On 1 December the new European Commission, under the leadership of Ursula von der Leyen, took office. The new Commission has presented six priorities: a European Green Deal; an economy that works for people; a Europe fit for the digital age; protecting our European way of life; a stronger Europe in the world; and a new push for European democracy.
In that last context – a new push for European democracy – Von der Leyen confirmed in her speech of 27 November before the European Parliament that a ‘Conference on the Future of Europe’ will be organised, to start in 2020 and to run for two years. The Conference must bring citizens, civil society and European institutions together. Earlier in her address of 16 July before that same Parliament Von der Leyen had already launched such an idea.
In parallel, the French President Macron and the German Chancellor Merkel presented on 26 November a non–paper on ‘key questions and guidelines’ to be discussed – also – in the framework of an upcoming ‘Conference on the Future of Europe’. In their non-paper both leaders explicitly refer to the Commission’s initiative to convene such a conference.
In both approaches – the one of Von der Leyen and the one of Macron/Merkel – a mixture of subject matters is presented: policy domains and principles. Policy matters like climate change, migration, digitalisation and the ‘social’ market economy belong to the first category. Principles like the rule of law (and fundamental values) and Europe’s role in the world are covered by the second.
Both categories – policies and principles – are of different nature. The (further) development of policies reflects objectives to be achieved, as a rule within a certain period. On the contrary, the rule of law and Europe’s role in the world refer to preconditions to be met in order to be able to develop effective policies at all. Moreover, whereas the respect of the ‘rule of law’ is about the internal EU stability, ‘Europe’s role in the world’ is connected to the external authority of the EU.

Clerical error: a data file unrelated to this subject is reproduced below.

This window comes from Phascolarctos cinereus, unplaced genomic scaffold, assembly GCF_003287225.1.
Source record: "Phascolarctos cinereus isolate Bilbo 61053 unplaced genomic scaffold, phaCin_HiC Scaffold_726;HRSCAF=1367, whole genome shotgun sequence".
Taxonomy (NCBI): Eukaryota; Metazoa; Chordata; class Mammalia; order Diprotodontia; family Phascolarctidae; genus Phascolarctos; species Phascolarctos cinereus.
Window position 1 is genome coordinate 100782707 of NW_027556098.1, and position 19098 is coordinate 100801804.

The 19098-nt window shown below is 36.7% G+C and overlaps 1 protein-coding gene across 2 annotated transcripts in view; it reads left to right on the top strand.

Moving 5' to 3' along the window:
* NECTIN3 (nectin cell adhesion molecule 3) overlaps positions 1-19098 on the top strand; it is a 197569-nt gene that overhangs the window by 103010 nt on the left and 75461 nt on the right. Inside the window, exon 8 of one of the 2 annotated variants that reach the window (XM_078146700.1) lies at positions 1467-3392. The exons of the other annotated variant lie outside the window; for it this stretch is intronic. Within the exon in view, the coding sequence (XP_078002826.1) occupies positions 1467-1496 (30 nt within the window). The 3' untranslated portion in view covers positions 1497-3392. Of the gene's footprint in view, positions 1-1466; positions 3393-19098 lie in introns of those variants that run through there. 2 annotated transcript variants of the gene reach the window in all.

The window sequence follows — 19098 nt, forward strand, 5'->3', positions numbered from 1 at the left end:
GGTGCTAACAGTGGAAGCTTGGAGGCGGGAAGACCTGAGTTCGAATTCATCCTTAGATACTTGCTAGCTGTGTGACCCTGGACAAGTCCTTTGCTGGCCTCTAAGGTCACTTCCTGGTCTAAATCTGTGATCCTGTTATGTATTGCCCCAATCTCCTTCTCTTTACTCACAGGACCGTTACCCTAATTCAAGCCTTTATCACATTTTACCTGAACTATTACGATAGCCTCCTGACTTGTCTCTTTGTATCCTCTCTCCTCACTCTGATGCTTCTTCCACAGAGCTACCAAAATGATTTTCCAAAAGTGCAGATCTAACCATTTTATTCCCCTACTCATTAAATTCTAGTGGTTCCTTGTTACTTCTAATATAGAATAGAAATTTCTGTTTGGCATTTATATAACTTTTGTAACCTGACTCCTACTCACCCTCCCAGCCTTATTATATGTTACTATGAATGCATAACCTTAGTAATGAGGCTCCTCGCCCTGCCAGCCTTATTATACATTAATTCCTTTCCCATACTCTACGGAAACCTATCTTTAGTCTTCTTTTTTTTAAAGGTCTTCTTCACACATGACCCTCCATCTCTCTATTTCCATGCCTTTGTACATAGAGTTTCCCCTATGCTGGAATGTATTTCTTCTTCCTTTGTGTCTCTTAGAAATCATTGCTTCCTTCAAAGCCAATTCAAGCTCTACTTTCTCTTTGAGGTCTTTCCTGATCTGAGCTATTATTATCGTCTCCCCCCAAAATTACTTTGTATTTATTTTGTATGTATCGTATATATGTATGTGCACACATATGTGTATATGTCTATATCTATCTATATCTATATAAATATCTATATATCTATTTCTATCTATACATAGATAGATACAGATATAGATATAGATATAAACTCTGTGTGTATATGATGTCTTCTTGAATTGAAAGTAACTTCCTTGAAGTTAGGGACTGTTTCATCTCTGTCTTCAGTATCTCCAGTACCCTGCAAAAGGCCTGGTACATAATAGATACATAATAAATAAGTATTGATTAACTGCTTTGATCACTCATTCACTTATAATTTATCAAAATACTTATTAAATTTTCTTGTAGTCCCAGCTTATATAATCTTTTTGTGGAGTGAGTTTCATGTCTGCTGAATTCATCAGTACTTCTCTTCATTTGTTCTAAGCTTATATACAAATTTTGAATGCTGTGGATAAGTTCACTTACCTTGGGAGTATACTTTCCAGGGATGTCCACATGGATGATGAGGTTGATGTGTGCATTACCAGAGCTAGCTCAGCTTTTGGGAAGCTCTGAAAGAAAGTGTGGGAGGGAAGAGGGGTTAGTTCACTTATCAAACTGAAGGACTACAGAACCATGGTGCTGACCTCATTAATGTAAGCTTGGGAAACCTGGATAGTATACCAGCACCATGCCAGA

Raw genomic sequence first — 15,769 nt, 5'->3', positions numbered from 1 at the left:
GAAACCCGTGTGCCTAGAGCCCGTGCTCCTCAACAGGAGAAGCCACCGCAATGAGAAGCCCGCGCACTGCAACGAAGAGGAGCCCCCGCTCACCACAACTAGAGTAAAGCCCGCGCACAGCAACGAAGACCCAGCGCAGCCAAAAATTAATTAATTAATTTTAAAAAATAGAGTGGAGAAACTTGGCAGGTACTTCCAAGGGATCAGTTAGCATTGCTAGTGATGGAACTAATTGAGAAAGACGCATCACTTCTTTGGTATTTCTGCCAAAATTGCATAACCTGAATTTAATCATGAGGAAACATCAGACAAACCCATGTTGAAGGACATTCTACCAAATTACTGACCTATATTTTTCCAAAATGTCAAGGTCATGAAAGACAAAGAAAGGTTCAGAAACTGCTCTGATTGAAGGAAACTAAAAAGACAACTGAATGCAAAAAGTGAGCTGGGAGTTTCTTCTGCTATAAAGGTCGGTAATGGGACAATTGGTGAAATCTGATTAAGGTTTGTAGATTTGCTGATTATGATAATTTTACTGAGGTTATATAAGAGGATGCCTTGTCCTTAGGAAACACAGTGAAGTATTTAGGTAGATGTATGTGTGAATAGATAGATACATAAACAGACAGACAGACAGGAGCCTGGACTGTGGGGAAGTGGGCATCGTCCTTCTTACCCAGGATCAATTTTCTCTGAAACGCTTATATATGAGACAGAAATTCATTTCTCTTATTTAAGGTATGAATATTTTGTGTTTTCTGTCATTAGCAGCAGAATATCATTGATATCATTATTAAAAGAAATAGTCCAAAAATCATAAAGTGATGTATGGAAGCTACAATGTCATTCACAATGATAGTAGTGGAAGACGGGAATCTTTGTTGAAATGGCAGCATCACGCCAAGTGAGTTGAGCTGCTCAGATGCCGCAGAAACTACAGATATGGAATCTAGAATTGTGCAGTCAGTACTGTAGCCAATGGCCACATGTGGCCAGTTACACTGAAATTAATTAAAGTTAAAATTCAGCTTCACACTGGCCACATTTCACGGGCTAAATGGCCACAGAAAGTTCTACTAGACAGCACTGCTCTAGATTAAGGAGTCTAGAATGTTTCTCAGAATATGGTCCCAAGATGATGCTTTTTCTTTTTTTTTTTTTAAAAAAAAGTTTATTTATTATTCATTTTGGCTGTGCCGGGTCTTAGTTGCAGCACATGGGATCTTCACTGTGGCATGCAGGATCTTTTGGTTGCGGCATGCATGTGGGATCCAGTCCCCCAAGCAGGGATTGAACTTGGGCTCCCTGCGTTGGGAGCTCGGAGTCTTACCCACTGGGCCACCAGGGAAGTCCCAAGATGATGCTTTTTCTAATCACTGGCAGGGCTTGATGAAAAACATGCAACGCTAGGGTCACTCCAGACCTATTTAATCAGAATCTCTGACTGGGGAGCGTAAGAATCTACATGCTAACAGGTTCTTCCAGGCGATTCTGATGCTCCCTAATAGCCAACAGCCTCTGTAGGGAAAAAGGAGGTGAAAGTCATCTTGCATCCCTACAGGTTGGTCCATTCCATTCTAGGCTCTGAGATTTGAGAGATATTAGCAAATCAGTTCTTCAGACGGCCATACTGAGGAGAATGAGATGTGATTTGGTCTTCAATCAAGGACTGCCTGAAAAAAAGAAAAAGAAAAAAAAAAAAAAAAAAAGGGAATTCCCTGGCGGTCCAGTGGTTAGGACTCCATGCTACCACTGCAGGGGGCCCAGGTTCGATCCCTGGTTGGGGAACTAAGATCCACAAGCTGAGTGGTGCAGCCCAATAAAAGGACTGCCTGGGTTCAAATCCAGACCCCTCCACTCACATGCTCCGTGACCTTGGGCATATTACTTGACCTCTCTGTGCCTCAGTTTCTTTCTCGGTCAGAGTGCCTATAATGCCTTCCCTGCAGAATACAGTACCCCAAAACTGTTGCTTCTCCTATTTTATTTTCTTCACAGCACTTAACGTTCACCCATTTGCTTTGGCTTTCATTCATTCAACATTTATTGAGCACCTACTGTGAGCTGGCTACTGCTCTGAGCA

In both areas still a lot has to be improved.
Indeed, the rule of law is not respected all over the EU. For example, we should not accept that the independence of the judiciary and/or the media is violated in member states. So far, the European Commission has developed a firm but fair policy in these areas. In the first instance the Commission prefers the format of a dialogue with the member state in question, to try to solve pending problems. However, in case of need the Commission does not hesitate to address the Court of Justice in Luxembourg. That is a correct approach that should be continued and intensified in the future.
And, in order to enable the EU to play a proper global role, more ‘grip’ on international developments, actually some ‘hard’ power, is needed. A last dreadful example of a file where the EU, despite being an interested party, was completely absent in the debate, was the Turkish intervention – in October – in North Syria. In a world full of tensions and unrest the EU and its member states must perform as a unity, act timely and vigorously. This means inter alia that unanimity as the general rule for decision making in the Council is not sustainable.
Without full respect of the rule of law (and fundamental values) in all the member states, and without being able to play a proper role on the world scene, the Union will be gradually marginalised in the performance of its activities. Even worse, its internal infrastructure may be negatively affected when external pressures become too strong.
Therefore our politicians (Member States, Commission and European Parliament) must first and foremost reinforce the internal stability and external authority of the Union. Only once such objectives will have been achieved, further ambitions with regard to concrete policies can be effectively implemented.
Jaap de Zwaan
Photo credits: CC-BY-4.0: © European Union 2019 – Source: EP